Chapter 1, loren
I grew up a child and a product of divorce. In today’s society, divorce has become the norm. However, 30 years ago it was still considered taboo and a rather frowned upon “choice”. In the case of my biological parents, it was the only option. My father and mother were married for only a few short years before they decided to divorce. A decision that I can confidently say we are all grateful for. They dated in their very early 20’s for a brief time and found themselves pregnant with me. They quickly got married and 17 months later had my little brother. Their relationship was rushed, volatile, and reached a point where lives were going to be imminently affected if they did not end things.
I don’t have many memories from my very young childhood, but the vivid memories I do have began around the time my parents both remarried. Let me preface this next part by saying, I have the rock-star elite pick of step-parents. My families quickly grew on both sides by the addition of new brothers and sisters.
There is a grand total of 8 children in my family, collectively. That’s 1 biological brother, 3 half-brothers, 1 step brother, and 2 half-sisters. Growing up in a big family was just as overwhelming and messy as you would think it may be. Often I felt like a second mother to my siblings, which in turn lead to me never want children of my own (moment of laughter).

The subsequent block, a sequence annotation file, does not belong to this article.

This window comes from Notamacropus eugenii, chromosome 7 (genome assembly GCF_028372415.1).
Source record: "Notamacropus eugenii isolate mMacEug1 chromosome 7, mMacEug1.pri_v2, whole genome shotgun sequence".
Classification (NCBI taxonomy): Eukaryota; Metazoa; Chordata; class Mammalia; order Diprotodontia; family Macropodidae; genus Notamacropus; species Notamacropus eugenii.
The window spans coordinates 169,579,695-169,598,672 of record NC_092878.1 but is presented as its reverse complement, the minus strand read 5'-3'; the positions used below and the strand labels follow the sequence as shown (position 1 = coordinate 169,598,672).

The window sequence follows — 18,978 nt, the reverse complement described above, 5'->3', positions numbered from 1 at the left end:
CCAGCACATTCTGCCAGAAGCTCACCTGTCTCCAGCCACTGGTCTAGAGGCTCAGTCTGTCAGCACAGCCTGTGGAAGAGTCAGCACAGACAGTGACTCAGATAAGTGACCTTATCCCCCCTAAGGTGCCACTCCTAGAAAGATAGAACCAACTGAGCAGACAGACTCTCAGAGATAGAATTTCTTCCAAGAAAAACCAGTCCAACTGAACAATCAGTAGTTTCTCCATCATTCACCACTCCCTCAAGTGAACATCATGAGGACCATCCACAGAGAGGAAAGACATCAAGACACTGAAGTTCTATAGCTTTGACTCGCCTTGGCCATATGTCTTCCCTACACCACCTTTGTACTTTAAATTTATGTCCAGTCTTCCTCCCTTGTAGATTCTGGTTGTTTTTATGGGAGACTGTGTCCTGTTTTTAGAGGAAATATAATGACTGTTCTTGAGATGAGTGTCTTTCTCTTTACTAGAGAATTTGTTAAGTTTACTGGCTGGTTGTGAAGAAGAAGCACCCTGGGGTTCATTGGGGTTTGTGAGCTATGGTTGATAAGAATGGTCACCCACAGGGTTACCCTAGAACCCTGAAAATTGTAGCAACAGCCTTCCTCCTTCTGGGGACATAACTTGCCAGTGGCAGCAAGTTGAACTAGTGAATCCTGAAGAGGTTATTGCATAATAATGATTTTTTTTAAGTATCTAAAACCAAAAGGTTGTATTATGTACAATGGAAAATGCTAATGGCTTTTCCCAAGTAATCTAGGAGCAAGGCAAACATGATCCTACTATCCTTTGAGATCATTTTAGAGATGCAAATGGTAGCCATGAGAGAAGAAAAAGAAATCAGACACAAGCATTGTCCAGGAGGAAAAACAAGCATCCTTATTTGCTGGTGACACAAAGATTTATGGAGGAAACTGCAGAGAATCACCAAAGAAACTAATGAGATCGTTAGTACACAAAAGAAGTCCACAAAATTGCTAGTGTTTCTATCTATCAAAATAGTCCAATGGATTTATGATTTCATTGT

I lived with my mom and step-father for the majority of my youth. Growing up in my mom’s household felt more like a prison at times. We were sheltered from everything, or so it felt that way. My mom homeschooled all of us, myself being her longest student until she enrolled me in public school in 9th grade. I can say without hesitancy, I hated it. I was the awkward homeschool girl who had frizzy hair, braces, and severe acne. Awkward was really an understatement. I was shy, insecure, and felt like I didn’t fit in at all because my parents had sheltered us from so much. I felt caged, but looking back I know now my mom was only trying to protect our innocence. While I felt suffocated (typical teenager), it was my mom’s way of overlaying protection on us.
She did everything she could to give us the best life and steer us down an innocent path. Needless to say, she failed! In her defense, she was raising a highly free-spirited child, along with several little ones. As a parent myself, I now know that we are all in this thing without manuals and completely winging it! I applaud my mom for her unconditional love and for truly always doing what she thought was best, even if that meant smothering us with her love. She still does that, by the way. I love you Mom! In all seriousness, my mom is my hero. She’s managed to love us all despite our disappointing actions, behaviors, and quite literally our terrible life choices. She deserves an island and a mansion, and I feel awful that I can only give her a hug.By age 16, I had hit my breaking point, and this little finch needed to spread her wings.